Friday, October 15, marked 55 years since the Black Panther Party (BPP) was founded in Oakland, California, and 53 years since the late civil rights activist Fred Hampton joined the BPP’s Illinois chapter, which he later chaired. Under Hampton’s leadership, the Illinois BPP chapter set up and oversaw “survival programs,” initiatives that offered free food, clothing, and busing primarily to impoverished Black communities. At its peak, it was one of the largest BPP chapters in the country.
As part of the celebrations for the chapter’s 55th anniversary, Fred Hampton Jr. announced the launch of an official application for city historic landmark status for the “Hampton House.” The Hampton House was Fred Hampton’s childhood home in Maywood, IL, 12 miles west of downtown Chicago, and the location of the 55-year celebration held earlier this month.
Hampton Jr. is Fred Hampton’s son and the current chairman of the Black Panther Party Cubs (BPPC). Along with his mother, Akua Njeri, and local organizations such as the Best of Proviso Township, Engaged Berwyn, and Suburban Unity Alliance, Hampton Jr. started the “Save the Hampton House” campaign, which aims to have the house recognized as a historic landmark.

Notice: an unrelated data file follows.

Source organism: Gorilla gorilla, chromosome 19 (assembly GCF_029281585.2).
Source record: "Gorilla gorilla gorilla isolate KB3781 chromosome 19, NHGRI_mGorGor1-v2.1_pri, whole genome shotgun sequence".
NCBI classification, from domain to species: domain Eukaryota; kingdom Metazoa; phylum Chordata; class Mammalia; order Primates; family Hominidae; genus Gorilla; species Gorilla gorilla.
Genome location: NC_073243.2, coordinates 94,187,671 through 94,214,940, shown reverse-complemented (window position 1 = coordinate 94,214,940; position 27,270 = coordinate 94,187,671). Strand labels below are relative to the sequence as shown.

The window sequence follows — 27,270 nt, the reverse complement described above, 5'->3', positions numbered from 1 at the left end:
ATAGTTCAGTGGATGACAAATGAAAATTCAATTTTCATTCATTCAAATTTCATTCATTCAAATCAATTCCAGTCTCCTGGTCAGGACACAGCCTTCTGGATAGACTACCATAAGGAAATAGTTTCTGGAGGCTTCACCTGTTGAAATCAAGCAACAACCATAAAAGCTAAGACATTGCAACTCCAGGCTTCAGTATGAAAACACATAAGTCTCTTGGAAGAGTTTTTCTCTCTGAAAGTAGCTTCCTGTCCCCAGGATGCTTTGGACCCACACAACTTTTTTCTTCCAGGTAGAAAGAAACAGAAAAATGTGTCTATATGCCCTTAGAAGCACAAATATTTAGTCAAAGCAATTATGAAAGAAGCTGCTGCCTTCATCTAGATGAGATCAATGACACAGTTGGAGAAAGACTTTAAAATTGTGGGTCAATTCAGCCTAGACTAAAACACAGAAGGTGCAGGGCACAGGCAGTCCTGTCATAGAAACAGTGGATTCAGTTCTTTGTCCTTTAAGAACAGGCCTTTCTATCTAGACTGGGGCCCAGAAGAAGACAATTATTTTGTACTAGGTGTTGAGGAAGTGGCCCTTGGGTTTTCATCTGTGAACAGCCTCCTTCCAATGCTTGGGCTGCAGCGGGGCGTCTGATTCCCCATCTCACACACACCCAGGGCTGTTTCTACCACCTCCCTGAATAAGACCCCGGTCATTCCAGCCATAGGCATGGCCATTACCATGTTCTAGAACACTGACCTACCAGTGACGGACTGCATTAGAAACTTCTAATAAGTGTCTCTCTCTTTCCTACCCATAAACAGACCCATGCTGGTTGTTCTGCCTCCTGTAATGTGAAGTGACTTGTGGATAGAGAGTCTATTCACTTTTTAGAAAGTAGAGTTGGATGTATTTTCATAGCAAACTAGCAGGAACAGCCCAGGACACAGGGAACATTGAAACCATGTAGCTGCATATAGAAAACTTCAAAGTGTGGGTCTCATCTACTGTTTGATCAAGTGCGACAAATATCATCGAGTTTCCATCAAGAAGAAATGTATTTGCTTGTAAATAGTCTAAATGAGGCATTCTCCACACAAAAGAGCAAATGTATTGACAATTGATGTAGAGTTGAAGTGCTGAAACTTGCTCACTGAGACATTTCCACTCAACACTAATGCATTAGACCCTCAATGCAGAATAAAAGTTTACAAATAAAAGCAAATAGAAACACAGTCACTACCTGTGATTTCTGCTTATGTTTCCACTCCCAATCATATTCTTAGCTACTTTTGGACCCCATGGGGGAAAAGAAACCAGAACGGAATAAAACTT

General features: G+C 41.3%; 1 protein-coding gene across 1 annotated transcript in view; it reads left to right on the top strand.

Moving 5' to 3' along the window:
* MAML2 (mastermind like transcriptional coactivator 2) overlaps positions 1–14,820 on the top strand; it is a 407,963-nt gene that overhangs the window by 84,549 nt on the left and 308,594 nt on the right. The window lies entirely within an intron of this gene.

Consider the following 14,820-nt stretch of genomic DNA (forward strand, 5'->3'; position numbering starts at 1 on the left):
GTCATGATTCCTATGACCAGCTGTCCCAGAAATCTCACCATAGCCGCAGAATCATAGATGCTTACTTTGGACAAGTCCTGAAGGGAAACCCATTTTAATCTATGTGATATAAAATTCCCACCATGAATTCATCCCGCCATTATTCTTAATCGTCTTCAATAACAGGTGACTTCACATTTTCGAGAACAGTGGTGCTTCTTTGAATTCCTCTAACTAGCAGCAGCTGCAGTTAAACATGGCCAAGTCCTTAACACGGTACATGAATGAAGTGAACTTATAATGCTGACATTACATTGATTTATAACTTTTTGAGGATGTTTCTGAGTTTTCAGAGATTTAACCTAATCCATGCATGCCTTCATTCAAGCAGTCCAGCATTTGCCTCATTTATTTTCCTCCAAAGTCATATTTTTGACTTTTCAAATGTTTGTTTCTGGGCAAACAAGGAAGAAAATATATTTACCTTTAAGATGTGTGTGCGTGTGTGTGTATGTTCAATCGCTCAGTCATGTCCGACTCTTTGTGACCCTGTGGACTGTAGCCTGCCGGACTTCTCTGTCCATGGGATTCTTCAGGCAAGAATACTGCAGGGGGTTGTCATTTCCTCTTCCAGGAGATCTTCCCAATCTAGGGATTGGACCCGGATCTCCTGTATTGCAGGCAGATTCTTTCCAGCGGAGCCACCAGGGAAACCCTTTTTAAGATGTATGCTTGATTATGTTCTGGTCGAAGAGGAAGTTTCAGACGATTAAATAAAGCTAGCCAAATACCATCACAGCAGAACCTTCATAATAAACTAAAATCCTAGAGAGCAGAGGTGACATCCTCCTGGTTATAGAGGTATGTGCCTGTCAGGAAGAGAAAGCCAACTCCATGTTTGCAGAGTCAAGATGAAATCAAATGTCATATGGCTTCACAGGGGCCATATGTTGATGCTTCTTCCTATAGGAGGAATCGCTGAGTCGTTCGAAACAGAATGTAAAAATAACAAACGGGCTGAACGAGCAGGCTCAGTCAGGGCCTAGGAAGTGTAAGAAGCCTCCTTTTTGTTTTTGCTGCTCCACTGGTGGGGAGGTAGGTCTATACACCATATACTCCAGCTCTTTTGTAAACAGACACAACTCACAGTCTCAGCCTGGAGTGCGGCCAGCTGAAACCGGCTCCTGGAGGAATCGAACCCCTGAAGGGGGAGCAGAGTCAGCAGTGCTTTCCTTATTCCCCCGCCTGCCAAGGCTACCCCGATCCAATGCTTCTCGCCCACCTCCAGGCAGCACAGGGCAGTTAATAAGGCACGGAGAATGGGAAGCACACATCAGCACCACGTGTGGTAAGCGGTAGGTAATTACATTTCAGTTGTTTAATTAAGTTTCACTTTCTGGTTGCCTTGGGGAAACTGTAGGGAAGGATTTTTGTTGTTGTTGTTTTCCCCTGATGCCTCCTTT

The Save the Hampton House coalition filed the historic landmark application with the city of Maywood, IL, where the property is located. The application, which includes extensive information regarding the historical significance and architectural details of the house, is now pending approval from the Maywood Historic Preservation Commission.
Among supporters of the campaign are U.S. Representatives Bobby Rush (IL-1st) and Danny K. Davis (IL-7th), who wrote letters endorsing the efforts of the Save the Hampton House coalition. The campaign has also garnered support through an online petition that has received nearly 5,000 signatures to date.